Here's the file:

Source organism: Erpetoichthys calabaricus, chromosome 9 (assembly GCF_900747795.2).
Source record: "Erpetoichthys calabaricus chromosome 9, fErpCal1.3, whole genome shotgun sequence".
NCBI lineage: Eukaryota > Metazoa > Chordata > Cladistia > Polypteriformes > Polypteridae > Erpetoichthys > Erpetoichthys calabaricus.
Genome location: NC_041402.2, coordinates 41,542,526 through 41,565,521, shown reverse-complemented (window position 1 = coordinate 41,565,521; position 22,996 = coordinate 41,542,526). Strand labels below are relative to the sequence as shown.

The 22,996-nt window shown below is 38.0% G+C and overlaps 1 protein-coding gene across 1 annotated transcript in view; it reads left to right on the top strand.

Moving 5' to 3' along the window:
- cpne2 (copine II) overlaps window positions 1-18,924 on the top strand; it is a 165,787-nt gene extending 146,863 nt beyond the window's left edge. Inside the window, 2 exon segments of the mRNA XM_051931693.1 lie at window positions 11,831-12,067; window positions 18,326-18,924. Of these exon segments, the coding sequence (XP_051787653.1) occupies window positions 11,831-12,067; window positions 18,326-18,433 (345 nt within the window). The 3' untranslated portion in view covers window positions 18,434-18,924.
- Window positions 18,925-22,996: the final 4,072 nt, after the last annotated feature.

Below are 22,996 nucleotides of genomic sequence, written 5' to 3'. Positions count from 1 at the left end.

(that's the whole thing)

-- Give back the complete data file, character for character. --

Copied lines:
Source organism: Erpetoichthys calabaricus, chromosome 9 (assembly GCF_900747795.2).
Source record: "Erpetoichthys calabaricus chromosome 9, fErpCal1.3, whole genome shotgun sequence".
NCBI lineage: Eukaryota > Metazoa > Chordata > Cladistia > Polypteriformes > Polypteridae > Erpetoichthys > Erpetoichthys calabaricus.
Genome location: NC_041402.2, coordinates 41,542,526 through 41,565,521, shown reverse-complemented (window position 1 = coordinate 41,565,521; position 22,996 = coordinate 41,542,526). Strand labels below are relative to the sequence as shown.

The 22,996-nt window shown below is 38.0% G+C and overlaps 1 protein-coding gene across 1 annotated transcript in view; it reads left to right on the top strand.

Moving 5' to 3' along the window:
- cpne2 (copine II) overlaps window positions 1-18,924 on the top strand; it is a 165,787-nt gene extending 146,863 nt beyond the window's left edge. Inside the window, 2 exon segments of the mRNA XM_051931693.1 lie at window positions 11,831-12,067; window positions 18,326-18,924. Of these exon segments, the coding sequence (XP_051787653.1) occupies window positions 11,831-12,067; window positions 18,326-18,433 (345 nt within the window). The 3' untranslated portion in view covers window positions 18,434-18,924.
- Window positions 18,925-22,996: the final 4,072 nt, after the last annotated feature.

Below are 22,996 nucleotides of genomic sequence, written 5' to 3'. Positions count from 1 at the left end.